Four miles southeast in Atlanta’s Poncey-Highland community, the Carter Center and Library/Museum remains temporarily closed. According to its website, a reopening date has not been scheduled yet.
Three miles west in downtown Atlanta, the Chick-fil-A College Football Hall of Fame reopened July 1.
“We’ve had a tremendous fan response on social media since we reopened,” CEO Kimberly Beaudin said. “The fans that have visited are grateful we are open, have loved the new exhibits and appreciate the safety measures and protocols we have put in place.
“While the interest and response has been very positive, attendance is slower than we projected and as a nonprofit, that puts a burden on our operations. We are hopeful that as the word continues to spread that we are open, more fans will make their way downtown.”
Beaudin added she hopes more fans will visit the Hall soon.
“The level of interest is in line with what we expected, but it has not yet resulted in the attendance we need,” she said. “We want fans to know it is safe to come downtown. The (Georgia) Aquarium is open as well, so they can make a day out of it.”
Speaking of the aquarium, it opened for members June 13 and the public two days later. According to its website, the attraction implemented new health and safety guidelines for visitors July 1.
Also downtown, the Children’s Museum of Atlanta reopened to members June 26 and the public July 1.
“Level of interest in the museum has stayed consistently positive, and guests were eager to return after our three-month temporary closure,” Executive Director Jane Turner said. “We express great thanks to our guests for staying engaged with the Museum throughout our reopening.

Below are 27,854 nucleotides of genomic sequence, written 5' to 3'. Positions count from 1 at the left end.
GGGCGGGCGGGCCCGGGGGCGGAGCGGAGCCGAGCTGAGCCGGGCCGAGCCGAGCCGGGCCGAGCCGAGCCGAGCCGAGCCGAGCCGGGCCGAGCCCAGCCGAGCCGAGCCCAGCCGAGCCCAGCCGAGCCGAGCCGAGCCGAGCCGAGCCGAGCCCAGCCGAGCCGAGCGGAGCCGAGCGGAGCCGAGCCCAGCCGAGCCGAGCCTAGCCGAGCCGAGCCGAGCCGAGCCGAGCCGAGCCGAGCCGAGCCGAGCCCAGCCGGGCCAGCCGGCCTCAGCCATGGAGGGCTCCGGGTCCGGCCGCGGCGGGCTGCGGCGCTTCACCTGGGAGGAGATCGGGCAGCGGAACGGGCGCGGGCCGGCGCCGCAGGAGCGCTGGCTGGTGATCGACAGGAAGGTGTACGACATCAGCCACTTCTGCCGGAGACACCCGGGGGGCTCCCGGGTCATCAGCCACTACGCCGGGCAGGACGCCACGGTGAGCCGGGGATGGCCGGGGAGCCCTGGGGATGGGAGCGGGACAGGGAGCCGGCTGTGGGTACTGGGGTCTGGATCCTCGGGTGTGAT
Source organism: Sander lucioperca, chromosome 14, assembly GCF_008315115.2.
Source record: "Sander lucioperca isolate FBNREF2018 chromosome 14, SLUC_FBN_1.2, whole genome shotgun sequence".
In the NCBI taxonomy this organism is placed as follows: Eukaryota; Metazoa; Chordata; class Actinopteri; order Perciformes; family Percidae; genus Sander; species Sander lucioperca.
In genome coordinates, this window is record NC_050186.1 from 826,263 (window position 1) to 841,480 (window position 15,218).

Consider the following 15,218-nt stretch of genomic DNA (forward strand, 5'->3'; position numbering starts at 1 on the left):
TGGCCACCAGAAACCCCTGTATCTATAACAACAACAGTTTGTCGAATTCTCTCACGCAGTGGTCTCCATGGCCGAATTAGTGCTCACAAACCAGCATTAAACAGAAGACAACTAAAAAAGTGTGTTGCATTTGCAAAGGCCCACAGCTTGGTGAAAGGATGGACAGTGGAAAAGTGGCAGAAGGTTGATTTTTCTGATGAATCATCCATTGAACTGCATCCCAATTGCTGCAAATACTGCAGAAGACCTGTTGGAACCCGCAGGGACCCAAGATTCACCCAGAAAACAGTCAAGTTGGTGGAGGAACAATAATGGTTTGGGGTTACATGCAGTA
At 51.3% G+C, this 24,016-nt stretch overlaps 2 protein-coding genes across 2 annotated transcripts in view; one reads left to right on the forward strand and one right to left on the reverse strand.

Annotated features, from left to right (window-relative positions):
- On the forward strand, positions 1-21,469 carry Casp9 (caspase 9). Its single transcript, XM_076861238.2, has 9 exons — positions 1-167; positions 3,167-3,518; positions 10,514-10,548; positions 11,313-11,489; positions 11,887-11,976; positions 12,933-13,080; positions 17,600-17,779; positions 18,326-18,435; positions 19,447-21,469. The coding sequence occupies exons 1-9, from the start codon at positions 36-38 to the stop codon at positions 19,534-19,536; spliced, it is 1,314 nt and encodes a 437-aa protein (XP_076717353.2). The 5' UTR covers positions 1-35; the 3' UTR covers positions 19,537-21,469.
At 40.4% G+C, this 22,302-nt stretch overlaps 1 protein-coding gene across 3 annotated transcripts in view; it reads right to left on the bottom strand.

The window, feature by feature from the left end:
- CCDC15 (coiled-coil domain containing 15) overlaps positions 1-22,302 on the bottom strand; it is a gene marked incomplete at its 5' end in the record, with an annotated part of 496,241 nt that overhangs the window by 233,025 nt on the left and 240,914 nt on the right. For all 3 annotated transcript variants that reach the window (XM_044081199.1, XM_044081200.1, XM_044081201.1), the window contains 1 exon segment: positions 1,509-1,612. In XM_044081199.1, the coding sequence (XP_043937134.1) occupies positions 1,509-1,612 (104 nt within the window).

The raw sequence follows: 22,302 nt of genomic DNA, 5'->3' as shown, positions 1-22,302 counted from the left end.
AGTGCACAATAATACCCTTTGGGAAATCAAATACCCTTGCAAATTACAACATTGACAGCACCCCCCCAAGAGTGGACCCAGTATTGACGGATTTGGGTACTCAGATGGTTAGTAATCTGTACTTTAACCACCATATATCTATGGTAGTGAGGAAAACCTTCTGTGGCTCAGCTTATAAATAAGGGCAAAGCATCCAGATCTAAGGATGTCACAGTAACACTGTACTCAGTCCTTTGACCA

“Things have gone very smoothly, and we’ve received positive feedback from the community. Our new safety measures have generally been received positively, and as a result, the museum’s reopening has been an enjoyable and safe experience.”
Also downtown, the National Center for Civil and Human Rights remains temporarily closed. According to its website, a reopening date has not been scheduled yet.
Just east of downtown, the Martin Luther King, Jr. National Historical Park remains temporarily closed. According to its website, a reopening date has not been scheduled yet.
Ten miles south in Hapeville, the Delta Flight Museum has remained temporarily closed since mid-March. Director of Operations Tiffany Meng said the museum tentatively plans to reopen in the fall, but no date has been set yet.
“We are answering questions at least four to five days a week from visitors wondering if we have reopened yet,” she said. “We expect attendance to be lower than pre-COVID levels as we have cancelled all public tours and are not accepting group reservations until 2021.
“Our reopening plan is under constant adjustment as we see what other museums and the community are doing.”